“Contain COVID, Not People”

Inhumane conditions at Leclerc prison are more than a COVID-19 problem

On February 11, women incarcerated at the Leclerc detention centre in Laval spoke to CBC concerning inhumane conditions inside the institution. Inmates say that those isolating for COVID-19 are frequently forced into 24/7 lockdown, sometimes deprived of showers, medication, clothing changes, and sanitary products for days on end – contrary to claims from the Public Service Ministry that their needs are being met. These inhumane conditions are evidently ineffective against COVID-19 – Leclerc has reportedly been facing an outbreak since mid-January. Since the onset of the pandemic, 121 of the 177 people detained at Leclerc have caught the virus. As of February 10, there were 23 active cases within the institution.

In an interview with CBC, a Leclerc inmate stated that she had not been allowed out of her cell in nearly two weeks: “Those in isolation were initially told they would be allowed for 20 minutes every two days to shower and make phone calls […] but it never happened. Many people have been in ‘deadlock’ for up to seven days without being able to call or take a shower. We didn’t even get out.” In addition to relegating infected inmates to solitary confinement, wardens and nursing staff have withheld prescribed medications from many isolated inmates. As a result of these inhumane conditions, which are not unique to Leclerc, inmate mental health continues to worsen within carceral institutions. Among the “serious mental tolls” these conditions have taken on Leclerc inmates, the source CBC spoke with mentioned increased suicidal ideation.

Though Quebec Public Security officials claim that showers and clean clothing are regularly being provided and inmates are being taken care of, the testimony of those most directly implicated shows otherwise. Another inmate told CBC that she was denied a change of underwear for 13 consecutive days despite the fact that she was menstruating.

Living conditions in Leclerc are generally harsh – inmates are deprived of safe drinking water, vermin and fungi infestations are frequent due to poor ventilation and hygiene, and asbestos is a constant threat to inmate health. The facility has faced criticism for its severe conditions for years. Originally a medium-security, federal jurisdiction prison, Leclerc closed down in 2012 when the Harper government deemed it no longer met the “standards” of modern prisons – standards that are already only the bare minimum. However, the Quebec government reopened Leclerc four years later, when the Maison Tanguay detention centre closed (due to its own outdated and abysmal facilities) and its inmates were relocated to Leclerc. After facing pressure from activist groups and the Quebec ombudsman, the government pledged that reopening Leclerc would only be a temporary solution for the women from Maison Tanguay. When asked about the conditions in 2018, a Leclerc spokesperson claimed that “the incarceration conditions of the female clientele and access to programs, services, and activities have been greatly improved and enhanced compared to what was offered at the Maison Tanguay detention centre.”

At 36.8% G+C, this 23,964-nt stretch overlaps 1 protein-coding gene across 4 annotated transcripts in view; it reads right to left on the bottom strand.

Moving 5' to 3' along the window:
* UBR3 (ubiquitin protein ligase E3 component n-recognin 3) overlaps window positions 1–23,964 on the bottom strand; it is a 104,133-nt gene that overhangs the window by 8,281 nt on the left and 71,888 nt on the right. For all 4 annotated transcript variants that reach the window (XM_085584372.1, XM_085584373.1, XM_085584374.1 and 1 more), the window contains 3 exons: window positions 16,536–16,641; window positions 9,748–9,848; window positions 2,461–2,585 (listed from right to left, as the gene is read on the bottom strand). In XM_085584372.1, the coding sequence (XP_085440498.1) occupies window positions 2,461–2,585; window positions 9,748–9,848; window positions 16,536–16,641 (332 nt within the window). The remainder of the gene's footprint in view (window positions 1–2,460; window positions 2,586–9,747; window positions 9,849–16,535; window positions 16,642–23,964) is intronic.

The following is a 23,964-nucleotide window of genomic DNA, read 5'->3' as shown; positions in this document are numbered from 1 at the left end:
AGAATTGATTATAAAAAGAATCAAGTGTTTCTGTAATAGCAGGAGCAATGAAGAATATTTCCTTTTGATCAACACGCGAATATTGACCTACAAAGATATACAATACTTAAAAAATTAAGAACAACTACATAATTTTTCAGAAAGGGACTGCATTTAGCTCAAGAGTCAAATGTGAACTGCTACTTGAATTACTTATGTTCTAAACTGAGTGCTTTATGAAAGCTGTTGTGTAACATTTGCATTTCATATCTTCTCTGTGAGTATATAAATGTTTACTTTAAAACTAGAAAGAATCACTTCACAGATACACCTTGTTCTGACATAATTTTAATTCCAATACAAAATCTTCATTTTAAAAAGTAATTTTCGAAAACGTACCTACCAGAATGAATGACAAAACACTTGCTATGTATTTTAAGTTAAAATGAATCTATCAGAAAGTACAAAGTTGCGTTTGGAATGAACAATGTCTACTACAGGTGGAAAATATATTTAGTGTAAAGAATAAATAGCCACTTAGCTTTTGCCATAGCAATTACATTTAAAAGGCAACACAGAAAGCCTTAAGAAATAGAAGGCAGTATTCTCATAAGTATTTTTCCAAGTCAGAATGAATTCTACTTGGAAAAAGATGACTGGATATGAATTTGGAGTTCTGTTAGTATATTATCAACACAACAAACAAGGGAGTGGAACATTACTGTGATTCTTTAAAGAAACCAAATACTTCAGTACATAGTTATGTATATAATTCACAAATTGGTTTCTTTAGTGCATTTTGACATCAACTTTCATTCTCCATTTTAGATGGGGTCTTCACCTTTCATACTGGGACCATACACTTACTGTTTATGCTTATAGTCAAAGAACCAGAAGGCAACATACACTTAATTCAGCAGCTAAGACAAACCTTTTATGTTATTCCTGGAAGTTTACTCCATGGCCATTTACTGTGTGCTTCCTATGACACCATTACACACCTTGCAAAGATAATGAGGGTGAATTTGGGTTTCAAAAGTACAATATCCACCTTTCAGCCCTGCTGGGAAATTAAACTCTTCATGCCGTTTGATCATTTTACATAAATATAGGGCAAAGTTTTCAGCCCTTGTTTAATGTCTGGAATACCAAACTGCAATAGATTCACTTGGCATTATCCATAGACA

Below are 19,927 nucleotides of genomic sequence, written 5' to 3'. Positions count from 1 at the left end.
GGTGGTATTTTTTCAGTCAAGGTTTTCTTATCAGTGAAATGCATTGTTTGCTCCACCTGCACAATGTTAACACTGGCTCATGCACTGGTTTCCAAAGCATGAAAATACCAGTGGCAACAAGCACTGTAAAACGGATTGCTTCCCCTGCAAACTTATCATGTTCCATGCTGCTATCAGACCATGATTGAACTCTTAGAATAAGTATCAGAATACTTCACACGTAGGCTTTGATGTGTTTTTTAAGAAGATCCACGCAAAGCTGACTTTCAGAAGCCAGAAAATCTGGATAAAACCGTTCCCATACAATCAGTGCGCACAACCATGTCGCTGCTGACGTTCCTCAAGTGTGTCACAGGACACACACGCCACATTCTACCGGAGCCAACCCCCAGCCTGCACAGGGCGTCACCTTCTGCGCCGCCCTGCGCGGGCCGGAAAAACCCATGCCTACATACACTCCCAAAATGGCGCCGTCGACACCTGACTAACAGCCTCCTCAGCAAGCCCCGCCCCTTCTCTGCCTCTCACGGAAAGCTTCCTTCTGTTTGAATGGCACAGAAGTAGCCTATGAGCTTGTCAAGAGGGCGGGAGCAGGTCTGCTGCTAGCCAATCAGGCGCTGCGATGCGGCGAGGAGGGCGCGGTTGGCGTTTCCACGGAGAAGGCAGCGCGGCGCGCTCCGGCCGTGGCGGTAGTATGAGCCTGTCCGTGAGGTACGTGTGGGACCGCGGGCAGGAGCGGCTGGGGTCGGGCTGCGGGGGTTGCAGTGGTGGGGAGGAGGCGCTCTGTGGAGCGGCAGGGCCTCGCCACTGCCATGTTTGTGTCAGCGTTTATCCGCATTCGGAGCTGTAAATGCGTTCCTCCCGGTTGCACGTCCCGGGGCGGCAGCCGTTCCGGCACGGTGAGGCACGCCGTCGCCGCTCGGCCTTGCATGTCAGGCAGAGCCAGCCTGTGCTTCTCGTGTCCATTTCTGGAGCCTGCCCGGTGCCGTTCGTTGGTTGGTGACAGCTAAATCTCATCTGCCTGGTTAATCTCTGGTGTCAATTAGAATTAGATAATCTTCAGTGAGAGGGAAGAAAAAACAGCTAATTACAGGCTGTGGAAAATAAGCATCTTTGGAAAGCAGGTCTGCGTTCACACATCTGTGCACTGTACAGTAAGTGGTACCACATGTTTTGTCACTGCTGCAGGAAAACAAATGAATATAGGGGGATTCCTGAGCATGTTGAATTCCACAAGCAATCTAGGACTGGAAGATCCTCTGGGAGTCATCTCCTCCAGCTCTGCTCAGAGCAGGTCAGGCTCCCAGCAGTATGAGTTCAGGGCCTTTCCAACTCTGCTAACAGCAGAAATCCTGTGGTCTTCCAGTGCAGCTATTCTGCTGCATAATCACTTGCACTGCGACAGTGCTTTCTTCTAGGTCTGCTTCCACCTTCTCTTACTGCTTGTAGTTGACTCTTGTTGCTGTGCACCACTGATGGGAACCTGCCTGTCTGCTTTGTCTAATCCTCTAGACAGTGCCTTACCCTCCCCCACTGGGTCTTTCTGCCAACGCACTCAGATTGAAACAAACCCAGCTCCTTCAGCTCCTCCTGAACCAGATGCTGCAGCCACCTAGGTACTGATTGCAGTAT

Lucie Lemonde, the activist, lawyer, and UQAM professor heading the coalition that wrote to Quebec Public Security Minister in December 2018, said “[Leclerc] needs to be closed. They can do all the patchwork they want, but it’s beyond repair.” Lemonde continued that the vast majority of the women detained at Leclerc are there for “survival crimes related to poverty: small thefts or drug-possession charges.” Instead of providing those living in poverty with resources and community support, the Quebec government continually chooses to criminalize them. Incarceration addresses none of the structural problems that necessitate these “survival crimes,” and only serves to further alienate those marginalized by the system. 

In a 2014–2017 investigation of Montreal’s police department, it was reported that Indigenous people and Black people – specifically young Black men – are four to five times more likely to be stopped by police than white people. In fact, although Bill C-22 was designed to “tackle the overrepresentation of Black and Indigenous people in the criminal justice system,” Indigenous and Black people still represent respectively 17.9 and 16.5 per cent of those stopped and checked by the police; Black people represent 8.6 percent of the federal prison population despite representing only 3 percent of the whole population of Canada. This is without mentioning that recidivism rates are much higher for marginalized communities. Carceral institutions cannot be extricated from the fundamentally racist and colonial logic that justifies their continued existence – it is only in the abolition of incarceration and policing, and the redirection of resources to community supports, that true justice can be achieved.

During the first wave of the COVID-19 pandemic, thousands of inmates were released from federal and provincial facilities. Especially in light of the increase in Omicron cases across institutions, activists continue to call for the same. Based in Montreal, the Prison Radio Show is a program that challenges the logic of incarceration and criminalization in direct collaboration with those who are currently incarcerated, including those detained at Leclerc. Support abolitionist volunteer organizations like the Toronto Prisoners’ Rights Project and the Criminalization and Punishment Education Project, who continue to engage in direct action and mutual aid to fight against the carceral system. If you are able to, donate to those inside and their loved ones.